This photograph was taken in spring in 1921 for the magazine L'Illustration. The Musée d'Orsay owns two other autochromes taken on the same occasion, The Water Lily Pool at Giverny and The Rose Garden at Giverny.
They are all remarkable for the quality of the execution, their size and subject. In fact, although there are quite a number of black and white photographs of Monet at Giverny, autochromes are rare. Yet, only colour reproduction can render the magnificence of the garden of Giverny, the brilliant play of shapes and the nuances of botanical species. More than many others, this subject calls for colour.
Given the personality of the model, Claude Monet in front of his House at Giverny has obvious documentary value. As regards to its provenance and background, the print underlines an important stage in the art of photography—not only colour reproduction but the use of photographs in the press. On 15th January 1927, a few weeks after the artist's death, a variant of Monet in Front of his House at Giverny along with The Water Lily Pond was printed alongside an obituary in L'Illustration.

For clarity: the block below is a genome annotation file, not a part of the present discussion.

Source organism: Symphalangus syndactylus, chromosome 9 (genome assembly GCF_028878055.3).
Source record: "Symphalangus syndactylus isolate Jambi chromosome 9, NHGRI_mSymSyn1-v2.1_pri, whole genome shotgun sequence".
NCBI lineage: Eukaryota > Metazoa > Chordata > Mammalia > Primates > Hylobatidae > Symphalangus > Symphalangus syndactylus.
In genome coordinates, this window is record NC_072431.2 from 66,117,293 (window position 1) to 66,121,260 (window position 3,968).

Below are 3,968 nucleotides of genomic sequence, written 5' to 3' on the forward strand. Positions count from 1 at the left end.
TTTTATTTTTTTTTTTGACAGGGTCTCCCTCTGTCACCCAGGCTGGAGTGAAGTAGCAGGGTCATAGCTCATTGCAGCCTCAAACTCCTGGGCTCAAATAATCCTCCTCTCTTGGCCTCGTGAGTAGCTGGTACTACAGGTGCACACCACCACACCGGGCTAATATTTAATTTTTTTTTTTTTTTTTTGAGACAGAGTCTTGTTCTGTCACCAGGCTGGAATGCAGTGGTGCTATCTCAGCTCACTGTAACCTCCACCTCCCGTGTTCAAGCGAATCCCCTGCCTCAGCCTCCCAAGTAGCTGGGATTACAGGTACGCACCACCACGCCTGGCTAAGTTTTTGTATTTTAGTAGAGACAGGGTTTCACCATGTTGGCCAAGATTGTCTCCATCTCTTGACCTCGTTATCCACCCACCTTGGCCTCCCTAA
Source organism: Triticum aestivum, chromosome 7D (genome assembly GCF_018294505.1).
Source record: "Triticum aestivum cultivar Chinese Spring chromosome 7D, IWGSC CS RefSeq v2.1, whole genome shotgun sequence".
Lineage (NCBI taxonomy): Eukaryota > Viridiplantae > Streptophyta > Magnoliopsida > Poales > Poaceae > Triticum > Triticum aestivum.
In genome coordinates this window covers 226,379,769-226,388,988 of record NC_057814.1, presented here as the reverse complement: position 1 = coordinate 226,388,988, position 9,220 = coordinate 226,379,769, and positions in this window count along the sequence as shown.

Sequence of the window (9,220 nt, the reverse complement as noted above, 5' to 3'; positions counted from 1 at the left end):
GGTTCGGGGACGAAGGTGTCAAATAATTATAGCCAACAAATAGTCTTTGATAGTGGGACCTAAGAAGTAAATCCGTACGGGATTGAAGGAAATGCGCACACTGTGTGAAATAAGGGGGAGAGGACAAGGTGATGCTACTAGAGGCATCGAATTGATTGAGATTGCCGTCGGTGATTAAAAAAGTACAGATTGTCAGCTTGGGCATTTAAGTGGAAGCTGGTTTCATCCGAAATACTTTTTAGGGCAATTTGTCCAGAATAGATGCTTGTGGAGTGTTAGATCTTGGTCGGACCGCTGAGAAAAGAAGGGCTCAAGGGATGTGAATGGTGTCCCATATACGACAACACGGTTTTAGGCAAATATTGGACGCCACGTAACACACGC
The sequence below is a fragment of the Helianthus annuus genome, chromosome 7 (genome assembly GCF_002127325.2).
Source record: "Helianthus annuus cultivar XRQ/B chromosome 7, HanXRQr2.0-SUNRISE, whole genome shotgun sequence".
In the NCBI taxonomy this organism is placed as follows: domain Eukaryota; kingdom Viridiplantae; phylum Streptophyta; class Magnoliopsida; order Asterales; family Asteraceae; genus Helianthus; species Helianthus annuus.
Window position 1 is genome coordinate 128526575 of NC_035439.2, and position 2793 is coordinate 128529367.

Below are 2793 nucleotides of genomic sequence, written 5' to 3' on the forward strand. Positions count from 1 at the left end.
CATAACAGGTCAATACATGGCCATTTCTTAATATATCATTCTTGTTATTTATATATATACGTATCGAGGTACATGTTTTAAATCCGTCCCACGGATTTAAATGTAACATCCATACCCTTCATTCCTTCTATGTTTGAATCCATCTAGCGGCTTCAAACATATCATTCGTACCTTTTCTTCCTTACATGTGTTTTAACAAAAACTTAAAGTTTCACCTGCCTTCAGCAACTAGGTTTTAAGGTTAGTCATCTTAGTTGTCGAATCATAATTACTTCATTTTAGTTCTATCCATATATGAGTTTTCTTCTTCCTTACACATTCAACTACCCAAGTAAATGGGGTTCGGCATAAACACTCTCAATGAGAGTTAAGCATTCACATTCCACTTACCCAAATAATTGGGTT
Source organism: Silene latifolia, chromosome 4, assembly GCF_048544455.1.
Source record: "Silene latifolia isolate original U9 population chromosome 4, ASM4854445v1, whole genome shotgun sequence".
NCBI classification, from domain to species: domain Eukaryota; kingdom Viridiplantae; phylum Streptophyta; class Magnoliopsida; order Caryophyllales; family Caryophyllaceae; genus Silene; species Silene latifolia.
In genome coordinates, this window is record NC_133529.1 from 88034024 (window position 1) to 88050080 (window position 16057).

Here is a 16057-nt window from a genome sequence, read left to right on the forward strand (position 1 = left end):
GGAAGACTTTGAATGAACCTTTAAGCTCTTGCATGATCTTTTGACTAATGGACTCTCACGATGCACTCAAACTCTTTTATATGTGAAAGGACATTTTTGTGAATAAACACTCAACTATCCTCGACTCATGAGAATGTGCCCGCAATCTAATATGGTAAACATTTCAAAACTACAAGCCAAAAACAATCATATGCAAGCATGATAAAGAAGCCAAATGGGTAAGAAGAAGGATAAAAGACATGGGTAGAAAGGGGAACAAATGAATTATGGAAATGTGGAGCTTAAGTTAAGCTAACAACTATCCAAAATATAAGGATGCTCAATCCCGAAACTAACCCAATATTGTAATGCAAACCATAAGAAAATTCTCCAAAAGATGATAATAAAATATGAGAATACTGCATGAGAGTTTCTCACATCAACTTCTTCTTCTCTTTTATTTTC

What is more, the autochrome technique, based on the juxtaposition of thousands of coloured dots, echoes the techniques of Impressionist and Neo-Impressionist painting. In taking a view of Monet's garden, which the artist had composed specifically for his canvases, the photographer has achieved a perfect match between subject and technique.